Performance of list.index - how to speed up a silly algorithm?
gandalf at shopzeus.com
Fri Apr 30 12:10:07 CEST 2010
>> Maybe this should be implemented in C. But I believe that the
>> algorithm itself must be wrong (regardless of the language). I really
>> think that I'm doing something wrong. Looks like my algorithm's
>> processing time is not linear to the number of rows. Not even
>> log(n)*n. There should be a more effective way to do this. But how?
>> I had the idea of sorting the rows by a given dimension. Then it
>> would be obvious to speed up the indexing part - for that dimension.
>> PROBABLY sorting all rows would be faster than calling list.index()
>> for each row. But... it does not seem very efficient either. What if
>> I have 1 million rows and 10 dimensions? Do I sort 1 million rows on
>> the disk 10 times? Some of you might have ran into the same problem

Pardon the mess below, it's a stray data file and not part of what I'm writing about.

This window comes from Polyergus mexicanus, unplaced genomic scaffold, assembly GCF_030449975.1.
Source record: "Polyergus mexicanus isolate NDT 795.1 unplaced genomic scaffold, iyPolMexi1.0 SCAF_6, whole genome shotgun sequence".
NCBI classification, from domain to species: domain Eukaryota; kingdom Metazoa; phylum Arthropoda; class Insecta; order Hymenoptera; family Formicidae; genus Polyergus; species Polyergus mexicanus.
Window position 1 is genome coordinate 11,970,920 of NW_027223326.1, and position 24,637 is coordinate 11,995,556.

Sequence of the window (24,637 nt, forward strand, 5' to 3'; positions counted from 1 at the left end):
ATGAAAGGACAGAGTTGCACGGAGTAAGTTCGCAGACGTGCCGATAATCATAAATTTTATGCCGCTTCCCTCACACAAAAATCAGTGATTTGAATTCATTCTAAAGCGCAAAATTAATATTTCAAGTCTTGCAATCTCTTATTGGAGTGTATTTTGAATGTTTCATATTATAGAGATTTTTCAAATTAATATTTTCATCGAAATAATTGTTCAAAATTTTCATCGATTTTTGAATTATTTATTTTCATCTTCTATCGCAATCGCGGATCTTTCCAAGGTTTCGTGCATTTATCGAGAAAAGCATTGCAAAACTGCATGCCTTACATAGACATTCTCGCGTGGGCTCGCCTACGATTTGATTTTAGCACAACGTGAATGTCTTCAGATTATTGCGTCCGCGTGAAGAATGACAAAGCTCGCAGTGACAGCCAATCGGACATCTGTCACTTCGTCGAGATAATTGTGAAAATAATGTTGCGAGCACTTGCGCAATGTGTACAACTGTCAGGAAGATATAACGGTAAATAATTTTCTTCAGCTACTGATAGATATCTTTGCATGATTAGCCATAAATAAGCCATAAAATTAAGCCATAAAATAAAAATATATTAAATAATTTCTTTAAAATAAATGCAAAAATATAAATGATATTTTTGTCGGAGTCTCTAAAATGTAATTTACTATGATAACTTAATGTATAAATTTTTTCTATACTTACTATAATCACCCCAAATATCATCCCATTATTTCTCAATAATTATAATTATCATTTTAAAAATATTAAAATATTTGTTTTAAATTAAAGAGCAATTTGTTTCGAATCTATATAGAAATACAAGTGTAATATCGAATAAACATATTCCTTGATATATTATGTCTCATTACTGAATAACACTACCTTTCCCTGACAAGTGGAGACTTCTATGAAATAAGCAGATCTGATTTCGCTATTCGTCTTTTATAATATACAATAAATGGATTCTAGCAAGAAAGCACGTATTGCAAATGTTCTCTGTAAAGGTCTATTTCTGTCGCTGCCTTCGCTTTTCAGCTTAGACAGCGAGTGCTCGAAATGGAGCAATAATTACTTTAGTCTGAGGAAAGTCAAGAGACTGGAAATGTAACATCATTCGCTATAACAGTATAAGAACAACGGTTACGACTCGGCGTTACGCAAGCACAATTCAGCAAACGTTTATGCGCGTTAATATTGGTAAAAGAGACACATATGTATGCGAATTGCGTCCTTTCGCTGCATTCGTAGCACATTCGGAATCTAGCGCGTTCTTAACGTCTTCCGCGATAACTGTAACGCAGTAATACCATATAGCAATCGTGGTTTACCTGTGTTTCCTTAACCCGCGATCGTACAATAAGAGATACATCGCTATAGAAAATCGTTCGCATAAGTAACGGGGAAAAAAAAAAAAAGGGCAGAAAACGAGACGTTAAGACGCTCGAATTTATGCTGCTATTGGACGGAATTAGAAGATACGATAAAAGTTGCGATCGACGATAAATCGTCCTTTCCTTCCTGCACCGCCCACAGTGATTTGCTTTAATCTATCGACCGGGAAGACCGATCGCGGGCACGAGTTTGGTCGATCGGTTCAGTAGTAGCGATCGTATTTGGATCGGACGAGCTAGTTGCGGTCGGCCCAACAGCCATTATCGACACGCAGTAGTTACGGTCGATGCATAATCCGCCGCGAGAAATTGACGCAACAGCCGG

>> before, and can tell me which is the most efficient way to do this.
> The .index method does a linear search, checking on average 1/2 of the
> items in the list. That's why it's so slow.
> In order to avoid that you could build a dict of each value in
> dimension_values[col_idx] and its index in a single pass so that it
> becomes a quick lookup.
Changed to dicts and hashed lookups. Now the processing time is O(n),
and went up to 8000 rows/sec.
Probably I'll never want to process more than 1M rows. That will take
about 125 seconds. Fair enough.
Thank you very much!
More information about the Python-list